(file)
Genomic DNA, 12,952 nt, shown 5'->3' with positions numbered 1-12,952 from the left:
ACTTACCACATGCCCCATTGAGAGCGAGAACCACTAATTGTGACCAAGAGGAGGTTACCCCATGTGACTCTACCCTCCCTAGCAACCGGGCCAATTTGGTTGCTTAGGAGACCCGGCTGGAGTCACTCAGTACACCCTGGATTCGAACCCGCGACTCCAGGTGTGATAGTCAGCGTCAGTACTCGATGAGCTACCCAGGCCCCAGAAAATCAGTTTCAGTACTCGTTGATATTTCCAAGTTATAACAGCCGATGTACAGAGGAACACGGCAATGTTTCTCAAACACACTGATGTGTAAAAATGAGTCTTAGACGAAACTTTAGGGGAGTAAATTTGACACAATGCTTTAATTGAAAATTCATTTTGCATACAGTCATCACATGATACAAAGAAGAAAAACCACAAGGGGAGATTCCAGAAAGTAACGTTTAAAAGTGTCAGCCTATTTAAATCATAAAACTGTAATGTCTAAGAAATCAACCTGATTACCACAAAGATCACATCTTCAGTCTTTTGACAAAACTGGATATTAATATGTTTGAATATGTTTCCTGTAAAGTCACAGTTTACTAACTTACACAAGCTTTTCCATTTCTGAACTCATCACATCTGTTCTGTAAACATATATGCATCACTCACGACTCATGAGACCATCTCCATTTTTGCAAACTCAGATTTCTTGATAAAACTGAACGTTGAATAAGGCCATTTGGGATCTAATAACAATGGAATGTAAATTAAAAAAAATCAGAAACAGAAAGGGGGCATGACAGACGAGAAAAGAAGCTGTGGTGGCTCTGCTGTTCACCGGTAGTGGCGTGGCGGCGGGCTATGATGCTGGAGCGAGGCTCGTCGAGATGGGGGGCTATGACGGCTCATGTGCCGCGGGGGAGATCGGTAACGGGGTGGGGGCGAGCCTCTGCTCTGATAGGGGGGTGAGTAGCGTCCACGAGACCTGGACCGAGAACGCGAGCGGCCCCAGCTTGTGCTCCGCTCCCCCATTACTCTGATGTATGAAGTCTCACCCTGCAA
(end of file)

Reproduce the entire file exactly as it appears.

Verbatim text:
Genomic DNA, 12,952 nt, shown 5'->3' with positions numbered 1-12,952 from the left:
ACTTACCACATGCCCCATTGAGAGCGAGAACCACTAATTGTGACCAAGAGGAGGTTACCCCATGTGACTCTACCCTCCCTAGCAACCGGGCCAATTTGGTTGCTTAGGAGACCCGGCTGGAGTCACTCAGTACACCCTGGATTCGAACCCGCGACTCCAGGTGTGATAGTCAGCGTCAGTACTCGATGAGCTACCCAGGCCCCAGAAAATCAGTTTCAGTACTCGTTGATATTTCCAAGTTATAACAGCCGATGTACAGAGGAACACGGCAATGTTTCTCAAACACACTGATGTGTAAAAATGAGTCTTAGACGAAACTTTAGGGGAGTAAATTTGACACAATGCTTTAATTGAAAATTCATTTTGCATACAGTCATCACATGATACAAAGAAGAAAAACCACAAGGGGAGATTCCAGAAAGTAACGTTTAAAAGTGTCAGCCTATTTAAATCATAAAACTGTAATGTCTAAGAAATCAACCTGATTACCACAAAGATCACATCTTCAGTCTTTTGACAAAACTGGATATTAATATGTTTGAATATGTTTCCTGTAAAGTCACAGTTTACTAACTTACACAAGCTTTTCCATTTCTGAACTCATCACATCTGTTCTGTAAACATATATGCATCACTCACGACTCATGAGACCATCTCCATTTTTGCAAACTCAGATTTCTTGATAAAACTGAACGTTGAATAAGGCCATTTGGGATCTAATAACAATGGAATGTAAATTAAAAAAAATCAGAAACAGAAAGGGGGCATGACAGACGAGAAAAGAAGCTGTGGTGGCTCTGCTGTTCACCGGTAGTGGCGTGGCGGCGGGCTATGATGCTGGAGCGAGGCTCGTCGAGATGGGGGGCTATGACGGCTCATGTGCCGCGGGGGAGATCGGTAACGGGGTGGGGGCGAGCCTCTGCTCTGATAGGGGGGTGAGTAGCGTCCACGAGACCTGGACCGAGAACGCGAGCGGCCCCAGCTTGTGCTCCGCTCCCCCATTACTCTGATGTATGAAGTCTCACCCTGCAA